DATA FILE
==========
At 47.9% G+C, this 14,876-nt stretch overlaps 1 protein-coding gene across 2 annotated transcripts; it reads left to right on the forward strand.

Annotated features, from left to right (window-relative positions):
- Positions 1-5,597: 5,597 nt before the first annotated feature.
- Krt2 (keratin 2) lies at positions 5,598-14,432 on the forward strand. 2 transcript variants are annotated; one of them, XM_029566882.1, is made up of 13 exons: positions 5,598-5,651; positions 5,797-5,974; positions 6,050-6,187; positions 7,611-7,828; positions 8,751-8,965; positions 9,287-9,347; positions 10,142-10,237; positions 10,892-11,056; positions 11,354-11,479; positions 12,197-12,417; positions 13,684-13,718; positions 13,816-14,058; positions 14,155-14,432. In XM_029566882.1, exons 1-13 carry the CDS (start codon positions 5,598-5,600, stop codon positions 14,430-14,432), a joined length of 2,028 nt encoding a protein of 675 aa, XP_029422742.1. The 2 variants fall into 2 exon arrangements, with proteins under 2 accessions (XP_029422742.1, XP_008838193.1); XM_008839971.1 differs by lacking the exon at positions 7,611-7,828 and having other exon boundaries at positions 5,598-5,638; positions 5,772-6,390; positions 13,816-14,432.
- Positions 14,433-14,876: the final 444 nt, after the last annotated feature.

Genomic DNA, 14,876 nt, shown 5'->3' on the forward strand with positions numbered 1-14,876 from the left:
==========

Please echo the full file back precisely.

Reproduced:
At 47.9% G+C, this 14,876-nt stretch overlaps 1 protein-coding gene across 2 annotated transcripts; it reads left to right on the forward strand.

Annotated features, from left to right (window-relative positions):
- Positions 1-5,597: 5,597 nt before the first annotated feature.
- Krt2 (keratin 2) lies at positions 5,598-14,432 on the forward strand. 2 transcript variants are annotated; one of them, XM_029566882.1, is made up of 13 exons: positions 5,598-5,651; positions 5,797-5,974; positions 6,050-6,187; positions 7,611-7,828; positions 8,751-8,965; positions 9,287-9,347; positions 10,142-10,237; positions 10,892-11,056; positions 11,354-11,479; positions 12,197-12,417; positions 13,684-13,718; positions 13,816-14,058; positions 14,155-14,432. In XM_029566882.1, exons 1-13 carry the CDS (start codon positions 5,598-5,600, stop codon positions 14,430-14,432), a joined length of 2,028 nt encoding a protein of 675 aa, XP_029422742.1. The 2 variants fall into 2 exon arrangements, with proteins under 2 accessions (XP_029422742.1, XP_008838193.1); XM_008839971.1 differs by lacking the exon at positions 7,611-7,828 and having other exon boundaries at positions 5,598-5,638; positions 5,772-6,390; positions 13,816-14,432.
- Positions 14,433-14,876: the final 444 nt, after the last annotated feature.

Genomic DNA, 14,876 nt, shown 5'->3' on the forward strand with positions numbered 1-14,876 from the left: